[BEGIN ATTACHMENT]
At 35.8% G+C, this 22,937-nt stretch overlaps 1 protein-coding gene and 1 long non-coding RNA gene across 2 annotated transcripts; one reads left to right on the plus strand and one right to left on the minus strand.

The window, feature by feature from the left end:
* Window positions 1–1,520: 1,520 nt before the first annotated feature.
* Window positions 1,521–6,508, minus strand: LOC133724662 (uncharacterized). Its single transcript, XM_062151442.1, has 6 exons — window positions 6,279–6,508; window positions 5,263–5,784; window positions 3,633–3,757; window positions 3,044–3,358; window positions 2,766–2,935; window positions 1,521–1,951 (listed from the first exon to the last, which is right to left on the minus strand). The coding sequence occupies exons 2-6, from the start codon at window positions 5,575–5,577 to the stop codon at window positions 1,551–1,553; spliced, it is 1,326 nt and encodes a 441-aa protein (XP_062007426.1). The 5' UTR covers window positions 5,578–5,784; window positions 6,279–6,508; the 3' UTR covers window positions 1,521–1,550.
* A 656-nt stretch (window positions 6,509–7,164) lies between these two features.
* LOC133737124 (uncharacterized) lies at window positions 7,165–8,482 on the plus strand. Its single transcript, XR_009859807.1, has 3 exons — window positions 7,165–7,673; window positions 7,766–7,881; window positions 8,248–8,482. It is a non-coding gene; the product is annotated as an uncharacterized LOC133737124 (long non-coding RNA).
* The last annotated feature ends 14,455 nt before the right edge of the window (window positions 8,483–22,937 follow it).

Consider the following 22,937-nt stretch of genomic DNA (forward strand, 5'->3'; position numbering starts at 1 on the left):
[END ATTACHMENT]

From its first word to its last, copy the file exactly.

At 35.8% G+C, this 22,937-nt stretch overlaps 1 protein-coding gene and 1 long non-coding RNA gene across 2 annotated transcripts; one reads left to right on the plus strand and one right to left on the minus strand.

The window, feature by feature from the left end:
* Window positions 1–1,520: 1,520 nt before the first annotated feature.
* Window positions 1,521–6,508, minus strand: LOC133724662 (uncharacterized). Its single transcript, XM_062151442.1, has 6 exons — window positions 6,279–6,508; window positions 5,263–5,784; window positions 3,633–3,757; window positions 3,044–3,358; window positions 2,766–2,935; window positions 1,521–1,951 (listed from the first exon to the last, which is right to left on the minus strand). The coding sequence occupies exons 2-6, from the start codon at window positions 5,575–5,577 to the stop codon at window positions 1,551–1,553; spliced, it is 1,326 nt and encodes a 441-aa protein (XP_062007426.1). The 5' UTR covers window positions 5,578–5,784; window positions 6,279–6,508; the 3' UTR covers window positions 1,521–1,550.
* A 656-nt stretch (window positions 6,509–7,164) lies between these two features.
* LOC133737124 (uncharacterized) lies at window positions 7,165–8,482 on the plus strand. Its single transcript, XR_009859807.1, has 3 exons — window positions 7,165–7,673; window positions 7,766–7,881; window positions 8,248–8,482. It is a non-coding gene; the product is annotated as an uncharacterized LOC133737124 (long non-coding RNA).
* The last annotated feature ends 14,455 nt before the right edge of the window (window positions 8,483–22,937 follow it).

Consider the following 22,937-nt stretch of genomic DNA (forward strand, 5'->3'; position numbering starts at 1 on the left):